10. Fox, John A. & Hayes, Dermot J. & Kliebenstein, James & Shogren, Jason F., 1994. "Consumer Acceptability of Milk from Cows Treated with Bovine Somatotropin," Staff General Research Papers Archive 702, Iowa State University, Department of Economics.
    11. Baker, Gregory A. & Burnham, Thomas A., 2001. "Consumer Response To Genetically Modified Foods: Market Segment Analysis And Implications For Producers And Policy Makers," Journal of Agricultural and Resource Economics, Western Agricultural Economics Association, vol. 26(2), pages 1-17, December.
    12. Patricia Champ & Richard Bishop, 2001. "Donation Payment Mechanisms and Contingent Valuation: An Empirical Study of Hypothetical Bias," Environmental & Resource Economics, Springer;European Association of Environmental and Resource Economists, vol. 19(4), pages 383-402, August.
    13. John A. List, 2001. "Do Explicit Warnings Eliminate the Hypothetical Bias in Elicitation Procedures? Evidence from Field Auctions for Sportscards," American Economic Review, American Economic Association, vol. 91(5), pages 1498-1507, December.
    14. David Aadland & Arthur J. Caplan, 2003. "Willingness to Pay for Curbside Recycling with Detection and Mitigation of Hypothetical Bias," American Journal of Agricultural Economics, Agricultural and Applied Economics Association, vol. 85(2), pages 492-502.
    Full references (including those not matched with items on IDEAS)

    Citations

    Citations are extracted by the CitEc Project, subscribe to its RSS feed for this item.
    as


    Cited by:

    1. Carolina González & Nancy Johnson & Matin Qaim, 2009. "Consumer Acceptance of Second‐Generation GM Foods: The Case of Biofortified Cassava in the North‐east of Brazil," Journal of Agricultural Economics, Wiley Blackwell, vol. 60(3), pages 604-624, September.

    More about this item

    Keywords

    Consumer/Household Economics;

    Statistics

    Access and download statistics

    Corrections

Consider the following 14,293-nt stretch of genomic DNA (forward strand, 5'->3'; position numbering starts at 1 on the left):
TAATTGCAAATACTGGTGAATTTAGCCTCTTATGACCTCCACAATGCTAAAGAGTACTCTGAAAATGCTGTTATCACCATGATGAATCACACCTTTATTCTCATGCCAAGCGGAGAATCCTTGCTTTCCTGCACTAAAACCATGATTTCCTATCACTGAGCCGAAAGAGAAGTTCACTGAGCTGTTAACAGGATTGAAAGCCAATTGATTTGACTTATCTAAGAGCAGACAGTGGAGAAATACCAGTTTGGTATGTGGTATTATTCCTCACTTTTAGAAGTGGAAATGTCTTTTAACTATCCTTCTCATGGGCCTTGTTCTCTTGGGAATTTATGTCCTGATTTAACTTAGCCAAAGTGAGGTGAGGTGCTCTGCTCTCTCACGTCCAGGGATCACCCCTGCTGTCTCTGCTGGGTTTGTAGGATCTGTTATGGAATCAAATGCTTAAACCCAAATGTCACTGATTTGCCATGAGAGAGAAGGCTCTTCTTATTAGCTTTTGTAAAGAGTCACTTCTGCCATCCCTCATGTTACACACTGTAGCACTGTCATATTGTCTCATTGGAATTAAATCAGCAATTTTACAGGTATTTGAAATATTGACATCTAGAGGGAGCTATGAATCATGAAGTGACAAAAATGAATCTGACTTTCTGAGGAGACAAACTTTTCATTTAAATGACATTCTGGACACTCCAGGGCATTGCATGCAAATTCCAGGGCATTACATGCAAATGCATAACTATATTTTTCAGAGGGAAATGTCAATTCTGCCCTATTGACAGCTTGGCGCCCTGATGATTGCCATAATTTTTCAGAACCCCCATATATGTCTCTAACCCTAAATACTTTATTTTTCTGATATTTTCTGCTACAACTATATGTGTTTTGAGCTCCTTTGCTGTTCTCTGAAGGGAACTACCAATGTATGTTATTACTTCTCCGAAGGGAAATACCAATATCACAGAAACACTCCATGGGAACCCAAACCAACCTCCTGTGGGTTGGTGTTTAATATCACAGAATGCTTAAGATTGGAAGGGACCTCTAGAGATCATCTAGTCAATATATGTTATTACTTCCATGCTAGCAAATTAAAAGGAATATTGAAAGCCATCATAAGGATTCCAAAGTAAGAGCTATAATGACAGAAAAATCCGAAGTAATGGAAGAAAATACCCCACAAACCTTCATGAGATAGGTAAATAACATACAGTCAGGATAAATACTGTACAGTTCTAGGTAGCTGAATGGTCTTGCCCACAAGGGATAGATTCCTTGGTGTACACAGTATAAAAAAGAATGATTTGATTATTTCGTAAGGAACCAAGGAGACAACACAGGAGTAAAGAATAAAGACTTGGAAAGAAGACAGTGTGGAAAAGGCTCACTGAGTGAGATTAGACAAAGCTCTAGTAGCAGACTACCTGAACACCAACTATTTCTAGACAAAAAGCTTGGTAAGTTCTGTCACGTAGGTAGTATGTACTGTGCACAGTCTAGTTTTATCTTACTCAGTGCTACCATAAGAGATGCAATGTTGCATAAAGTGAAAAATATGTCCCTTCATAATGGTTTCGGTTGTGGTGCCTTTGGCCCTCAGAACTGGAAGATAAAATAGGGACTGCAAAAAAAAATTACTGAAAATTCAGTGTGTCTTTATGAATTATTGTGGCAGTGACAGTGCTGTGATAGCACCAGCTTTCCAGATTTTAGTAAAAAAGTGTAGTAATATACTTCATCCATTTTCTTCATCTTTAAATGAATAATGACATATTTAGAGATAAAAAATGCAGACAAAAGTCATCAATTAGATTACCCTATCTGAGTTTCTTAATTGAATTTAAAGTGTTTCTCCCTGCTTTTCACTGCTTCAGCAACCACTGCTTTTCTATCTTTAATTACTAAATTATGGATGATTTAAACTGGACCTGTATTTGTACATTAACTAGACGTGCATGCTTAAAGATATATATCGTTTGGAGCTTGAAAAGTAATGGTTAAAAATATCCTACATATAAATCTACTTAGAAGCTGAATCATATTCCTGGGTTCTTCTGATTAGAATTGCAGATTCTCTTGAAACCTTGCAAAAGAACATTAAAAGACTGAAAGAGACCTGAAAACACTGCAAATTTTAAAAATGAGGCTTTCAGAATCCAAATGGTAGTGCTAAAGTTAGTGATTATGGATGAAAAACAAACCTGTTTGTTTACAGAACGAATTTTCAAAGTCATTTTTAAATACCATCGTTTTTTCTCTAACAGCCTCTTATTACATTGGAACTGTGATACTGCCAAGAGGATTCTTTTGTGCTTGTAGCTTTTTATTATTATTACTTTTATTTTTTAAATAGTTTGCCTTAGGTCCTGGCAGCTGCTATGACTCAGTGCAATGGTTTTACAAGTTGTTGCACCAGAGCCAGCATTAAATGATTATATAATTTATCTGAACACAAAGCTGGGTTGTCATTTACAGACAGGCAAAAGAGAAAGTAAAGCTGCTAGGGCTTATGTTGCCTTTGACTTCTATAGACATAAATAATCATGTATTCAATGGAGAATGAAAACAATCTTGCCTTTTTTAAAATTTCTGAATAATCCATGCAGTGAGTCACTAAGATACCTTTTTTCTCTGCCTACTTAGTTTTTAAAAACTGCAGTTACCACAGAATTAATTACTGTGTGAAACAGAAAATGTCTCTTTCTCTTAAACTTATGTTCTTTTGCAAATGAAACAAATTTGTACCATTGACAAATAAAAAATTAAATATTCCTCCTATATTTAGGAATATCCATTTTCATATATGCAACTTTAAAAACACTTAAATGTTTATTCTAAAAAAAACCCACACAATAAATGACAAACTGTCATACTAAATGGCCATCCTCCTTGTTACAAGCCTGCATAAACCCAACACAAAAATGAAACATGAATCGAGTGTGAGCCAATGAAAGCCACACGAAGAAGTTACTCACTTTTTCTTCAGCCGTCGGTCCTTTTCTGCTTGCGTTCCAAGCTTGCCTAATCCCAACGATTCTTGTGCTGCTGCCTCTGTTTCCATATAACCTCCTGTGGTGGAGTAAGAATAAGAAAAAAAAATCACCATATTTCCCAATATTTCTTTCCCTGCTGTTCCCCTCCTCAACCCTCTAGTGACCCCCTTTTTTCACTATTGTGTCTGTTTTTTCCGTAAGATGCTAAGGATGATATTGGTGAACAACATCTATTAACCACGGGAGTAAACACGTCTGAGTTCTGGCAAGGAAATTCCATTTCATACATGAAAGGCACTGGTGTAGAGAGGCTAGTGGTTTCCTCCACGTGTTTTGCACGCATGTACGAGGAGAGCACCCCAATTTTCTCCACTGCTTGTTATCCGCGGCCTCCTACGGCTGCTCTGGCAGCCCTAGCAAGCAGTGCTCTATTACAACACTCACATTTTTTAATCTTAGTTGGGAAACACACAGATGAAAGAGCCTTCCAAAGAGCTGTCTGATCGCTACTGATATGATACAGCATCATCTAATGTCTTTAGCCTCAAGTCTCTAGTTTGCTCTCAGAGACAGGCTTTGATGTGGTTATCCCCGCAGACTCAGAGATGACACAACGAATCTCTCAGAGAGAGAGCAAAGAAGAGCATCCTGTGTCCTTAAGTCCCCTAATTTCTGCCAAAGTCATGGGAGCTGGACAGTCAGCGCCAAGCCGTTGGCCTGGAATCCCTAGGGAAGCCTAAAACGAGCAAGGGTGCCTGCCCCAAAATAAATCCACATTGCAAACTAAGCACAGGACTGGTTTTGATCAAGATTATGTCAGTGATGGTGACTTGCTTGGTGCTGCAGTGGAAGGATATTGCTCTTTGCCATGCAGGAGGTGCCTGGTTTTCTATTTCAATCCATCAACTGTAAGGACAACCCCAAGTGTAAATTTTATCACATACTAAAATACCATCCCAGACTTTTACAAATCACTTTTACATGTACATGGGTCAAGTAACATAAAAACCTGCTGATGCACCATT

All material on this site has been provided by the respective publishers and authors. You can help correct errors and omissions. When requesting a correction, please mention this item's handle: RePEc:ags:saeaso:35277. See general information about how to correct material in RePEc.

    For technical questions regarding this item, or to correct its authors, title, abstract, bibliographic or download information, contact: (AgEcon Search). General contact details of provider: http://edirc.repec.org/data/saeaaea.html .

    If you have authored this item and are not yet registered with RePEc, we encourage you to do it here. This allows to link your profile to this item. It also allows you to accept potential citations to this item that we are uncertain about.

    If CitEc recognized a reference but did not link an item in RePEc to it, you can help with this form .

    If you know of missing items citing this one, you can help us creating those links by adding the relevant references in the same way as above, for each refering item. If you are a registered author of this item, you may also want to check the "citations" tab in your RePEc Author Service profile, as there may be some citations waiting for confirmation.

    Please note that corrections may take a couple of weeks to filter through the various RePEc services.

    IDEAS is a RePEc service hosted by the Research Division of the Federal Reserve Bank of St. Louis . RePEc uses bibliographic data supplied by the respective publishers.